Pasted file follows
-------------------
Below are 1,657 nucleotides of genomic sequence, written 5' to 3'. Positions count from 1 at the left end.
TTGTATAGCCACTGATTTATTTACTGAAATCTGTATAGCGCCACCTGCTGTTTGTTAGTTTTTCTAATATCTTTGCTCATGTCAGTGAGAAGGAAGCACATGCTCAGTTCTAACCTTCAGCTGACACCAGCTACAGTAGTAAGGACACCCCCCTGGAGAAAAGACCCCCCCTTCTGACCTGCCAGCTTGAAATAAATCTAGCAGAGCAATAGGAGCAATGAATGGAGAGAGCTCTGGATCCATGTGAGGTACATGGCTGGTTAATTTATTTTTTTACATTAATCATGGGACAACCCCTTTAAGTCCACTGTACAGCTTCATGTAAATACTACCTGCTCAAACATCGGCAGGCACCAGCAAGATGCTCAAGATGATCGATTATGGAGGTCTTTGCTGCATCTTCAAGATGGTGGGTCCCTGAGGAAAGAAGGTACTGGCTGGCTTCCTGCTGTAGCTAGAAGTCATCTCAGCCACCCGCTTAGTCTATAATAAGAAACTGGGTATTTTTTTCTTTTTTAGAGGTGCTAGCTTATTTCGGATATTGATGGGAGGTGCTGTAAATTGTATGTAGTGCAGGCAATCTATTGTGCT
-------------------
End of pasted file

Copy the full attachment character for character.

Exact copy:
Below are 1,657 nucleotides of genomic sequence, written 5' to 3'. Positions count from 1 at the left end.
TTGTATAGCCACTGATTTATTTACTGAAATCTGTATAGCGCCACCTGCTGTTTGTTAGTTTTTCTAATATCTTTGCTCATGTCAGTGAGAAGGAAGCACATGCTCAGTTCTAACCTTCAGCTGACACCAGCTACAGTAGTAAGGACACCCCCCTGGAGAAAAGACCCCCCCTTCTGACCTGCCAGCTTGAAATAAATCTAGCAGAGCAATAGGAGCAATGAATGGAGAGAGCTCTGGATCCATGTGAGGTACATGGCTGGTTAATTTATTTTTTTACATTAATCATGGGACAACCCCTTTAAGTCCACTGTACAGCTTCATGTAAATACTACCTGCTCAAACATCGGCAGGCACCAGCAAGATGCTCAAGATGATCGATTATGGAGGTCTTTGCTGCATCTTCAAGATGGTGGGTCCCTGAGGAAAGAAGGTACTGGCTGGCTTCCTGCTGTAGCTAGAAGTCATCTCAGCCACCCGCTTAGTCTATAATAAGAAACTGGGTATTTTTTTCTTTTTTAGAGGTGCTAGCTTATTTCGGATATTGATGGGAGGTGCTGTAAATTGTATGTAGTGCAGGCAATCTATTGTGCT